Even before its official release this month, Norman Eisen’s “The Last Palace: Europe’s Turbulent Century in Five Lives and One Legendary House” ranked No. 1 on Amazon’s list of new Jewish biographies.
That would probably come as an unpleasant surprise to Rudolf Toussaint, the Nazi commander in Prague whose story occupies roughly one sixth of the book. But as Eisen, the former U.S. ambassador to the Czech Republic, sees it, Toussaint is as much a part of the Jewish struggle as his own mother — or Jewish coal magnate Otto Petschek, U.S. ambassadors Laurence Steinhardt and actress-turned-diplomat Shirley Temple Black, Albert Einstein, Franz Kafka and the other luminaries who found themselves in the palace’s orbit.
“This is a story about Jewish engagement with the Wilsonian century,” Eisen, 57, said. “It tells the struggle between democracy and illiberalism.”
Inspired to investigate the personalities
of the Prague palace after finding a swastika underneath a table after he moved into the U.S. ambassadorial residence, Eisen sees a bit of poetry in his being tapped for the diplomatic post. His mother, Frieda, had grown up in Czechoslovakia and suffered the extermination of her family in the Holocaust. When she and her Polish survivor
husband moved to L.A. after World War II, they founded a hamburger stand and saw their son off to Brown University and then Harvard.
After a career that included a role as White House special counsel for ethics and government reform, Eisen regarded his appointment as a quintessential Jewish success story. Eisen’s “maminka” saw things differently. “You know what happened to us there,” she told her son after Obama offered him the ambassadorship.
“The Last Palace” begins with a portrait of Petschek. But it alternates between the diplomats who lived amid such splendor and Eisen’s mother, who never got to see the palace from the inside.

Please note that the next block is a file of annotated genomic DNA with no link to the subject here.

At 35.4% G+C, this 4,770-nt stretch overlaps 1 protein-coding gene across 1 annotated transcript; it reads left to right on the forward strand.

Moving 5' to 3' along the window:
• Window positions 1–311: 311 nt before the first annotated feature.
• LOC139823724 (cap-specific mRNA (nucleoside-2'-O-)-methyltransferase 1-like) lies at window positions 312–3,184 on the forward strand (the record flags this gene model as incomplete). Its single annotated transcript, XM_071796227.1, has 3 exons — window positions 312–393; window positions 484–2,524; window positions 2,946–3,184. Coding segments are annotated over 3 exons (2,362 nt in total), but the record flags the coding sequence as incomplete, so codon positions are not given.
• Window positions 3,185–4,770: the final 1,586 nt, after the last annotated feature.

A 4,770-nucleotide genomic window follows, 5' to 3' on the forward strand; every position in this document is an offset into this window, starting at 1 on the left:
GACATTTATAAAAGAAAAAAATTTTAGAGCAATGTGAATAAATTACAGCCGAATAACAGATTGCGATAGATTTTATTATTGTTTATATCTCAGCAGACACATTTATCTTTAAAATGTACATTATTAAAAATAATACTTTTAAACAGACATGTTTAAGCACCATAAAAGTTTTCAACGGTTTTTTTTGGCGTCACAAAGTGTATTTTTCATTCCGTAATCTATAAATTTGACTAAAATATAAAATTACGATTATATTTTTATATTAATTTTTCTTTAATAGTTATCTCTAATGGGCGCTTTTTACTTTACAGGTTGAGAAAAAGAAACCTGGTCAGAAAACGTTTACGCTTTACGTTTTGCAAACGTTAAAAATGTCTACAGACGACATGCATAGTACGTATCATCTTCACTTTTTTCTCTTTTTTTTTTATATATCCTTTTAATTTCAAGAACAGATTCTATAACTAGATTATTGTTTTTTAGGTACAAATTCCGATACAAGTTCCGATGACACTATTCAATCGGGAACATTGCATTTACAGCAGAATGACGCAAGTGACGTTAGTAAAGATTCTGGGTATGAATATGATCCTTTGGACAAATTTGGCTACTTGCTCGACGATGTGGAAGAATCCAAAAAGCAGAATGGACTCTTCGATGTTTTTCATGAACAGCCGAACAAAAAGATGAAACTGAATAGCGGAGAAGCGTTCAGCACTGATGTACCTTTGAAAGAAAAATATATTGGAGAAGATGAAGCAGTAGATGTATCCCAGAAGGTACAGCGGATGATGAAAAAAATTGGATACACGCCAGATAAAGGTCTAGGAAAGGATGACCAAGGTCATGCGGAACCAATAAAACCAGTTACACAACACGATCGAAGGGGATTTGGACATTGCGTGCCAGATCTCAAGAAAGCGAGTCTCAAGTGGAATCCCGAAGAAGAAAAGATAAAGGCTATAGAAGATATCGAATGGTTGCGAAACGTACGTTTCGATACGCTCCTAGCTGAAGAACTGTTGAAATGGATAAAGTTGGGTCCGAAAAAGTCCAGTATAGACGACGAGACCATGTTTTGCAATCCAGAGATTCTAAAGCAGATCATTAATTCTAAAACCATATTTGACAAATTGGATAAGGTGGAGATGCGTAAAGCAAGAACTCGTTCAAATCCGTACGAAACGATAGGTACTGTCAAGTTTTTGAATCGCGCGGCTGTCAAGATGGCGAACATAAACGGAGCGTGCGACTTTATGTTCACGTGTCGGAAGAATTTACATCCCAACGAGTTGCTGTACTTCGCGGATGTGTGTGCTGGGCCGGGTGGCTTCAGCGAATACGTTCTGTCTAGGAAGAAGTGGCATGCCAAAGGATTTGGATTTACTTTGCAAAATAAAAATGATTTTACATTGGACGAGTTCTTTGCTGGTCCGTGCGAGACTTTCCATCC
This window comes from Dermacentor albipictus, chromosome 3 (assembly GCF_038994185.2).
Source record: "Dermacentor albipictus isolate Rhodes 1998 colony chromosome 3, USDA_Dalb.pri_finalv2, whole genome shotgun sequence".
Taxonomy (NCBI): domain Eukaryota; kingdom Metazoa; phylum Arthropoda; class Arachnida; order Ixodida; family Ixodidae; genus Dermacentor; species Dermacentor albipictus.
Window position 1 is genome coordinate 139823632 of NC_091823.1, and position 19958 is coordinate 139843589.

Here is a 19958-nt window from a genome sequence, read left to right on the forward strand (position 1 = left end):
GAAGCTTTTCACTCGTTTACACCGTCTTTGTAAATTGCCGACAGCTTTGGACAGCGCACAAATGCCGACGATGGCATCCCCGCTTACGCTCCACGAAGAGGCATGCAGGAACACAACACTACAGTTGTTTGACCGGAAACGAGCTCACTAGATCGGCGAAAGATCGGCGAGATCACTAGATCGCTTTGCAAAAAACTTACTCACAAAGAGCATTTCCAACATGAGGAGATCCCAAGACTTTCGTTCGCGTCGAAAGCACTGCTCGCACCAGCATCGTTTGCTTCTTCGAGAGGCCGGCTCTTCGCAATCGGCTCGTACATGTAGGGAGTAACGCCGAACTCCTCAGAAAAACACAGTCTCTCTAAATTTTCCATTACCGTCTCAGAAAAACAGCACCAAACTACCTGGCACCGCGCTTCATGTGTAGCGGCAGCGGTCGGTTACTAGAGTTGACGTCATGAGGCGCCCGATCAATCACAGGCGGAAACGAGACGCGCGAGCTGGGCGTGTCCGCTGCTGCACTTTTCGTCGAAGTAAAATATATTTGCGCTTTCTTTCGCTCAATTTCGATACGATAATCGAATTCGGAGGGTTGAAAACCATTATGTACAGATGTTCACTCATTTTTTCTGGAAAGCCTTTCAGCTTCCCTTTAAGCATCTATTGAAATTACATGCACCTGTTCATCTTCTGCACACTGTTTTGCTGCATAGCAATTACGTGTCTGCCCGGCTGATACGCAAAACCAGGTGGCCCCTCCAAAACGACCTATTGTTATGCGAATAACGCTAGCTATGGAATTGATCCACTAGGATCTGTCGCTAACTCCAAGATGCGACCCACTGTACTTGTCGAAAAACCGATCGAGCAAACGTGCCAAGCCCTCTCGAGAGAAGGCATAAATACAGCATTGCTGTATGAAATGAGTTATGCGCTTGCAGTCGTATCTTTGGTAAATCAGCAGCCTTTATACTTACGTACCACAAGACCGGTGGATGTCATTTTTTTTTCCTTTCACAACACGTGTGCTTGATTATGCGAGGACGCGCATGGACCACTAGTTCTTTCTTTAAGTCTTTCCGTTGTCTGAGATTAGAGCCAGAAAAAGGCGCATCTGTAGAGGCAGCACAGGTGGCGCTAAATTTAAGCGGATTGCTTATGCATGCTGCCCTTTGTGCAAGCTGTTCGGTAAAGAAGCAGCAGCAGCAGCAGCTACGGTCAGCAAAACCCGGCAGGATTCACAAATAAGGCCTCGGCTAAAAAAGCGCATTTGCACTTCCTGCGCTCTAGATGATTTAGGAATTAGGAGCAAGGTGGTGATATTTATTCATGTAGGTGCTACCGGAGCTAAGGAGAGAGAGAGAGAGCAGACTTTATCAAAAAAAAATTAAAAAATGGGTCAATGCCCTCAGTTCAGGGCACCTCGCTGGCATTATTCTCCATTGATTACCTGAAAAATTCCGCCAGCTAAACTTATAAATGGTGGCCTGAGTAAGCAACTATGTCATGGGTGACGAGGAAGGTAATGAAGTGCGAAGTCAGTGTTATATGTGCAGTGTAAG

“In many ways, this is the book that my mother would have liked to have written,” he said. “But she just couldn’t come to the house.”
Eisen appears very much the optimist, looking across a sweep of Jewish history that experienced the lowest of lows. But Jewish identity, in all of its manifestations, survived. Petschek’s daughter, who represented a kind of modernity in which her family served pork roast for holiday meals at the palace, lived to raise Hebrew-speaking children of her own; Eisen’s mother lived to see her son kasher the kitchen of Petschek’s palace for Passover.
He applies that optimism to the present day and the new rise of illiberalism he sees in the current White House. “Certainly my mother was right … as were the other realists that I write about,” Eisen said. “They were right about the nature of the challenge — this recurring tendency of portions of society to seek the illiberal mean, which is mean in every sense of the world. On the other hand, I classify myself with the optimists in the book like Otto Petschek … Clearly, the trend is while democracy has its ups and downs, on the whole, the downs tend to get less.”
In that sense, Petschek’s palace isn’t so much as a tribute to the past but a vision of what might be, a kind of perfected ideal that mankind — and the Jewish people — struggle to build and rebuild. JN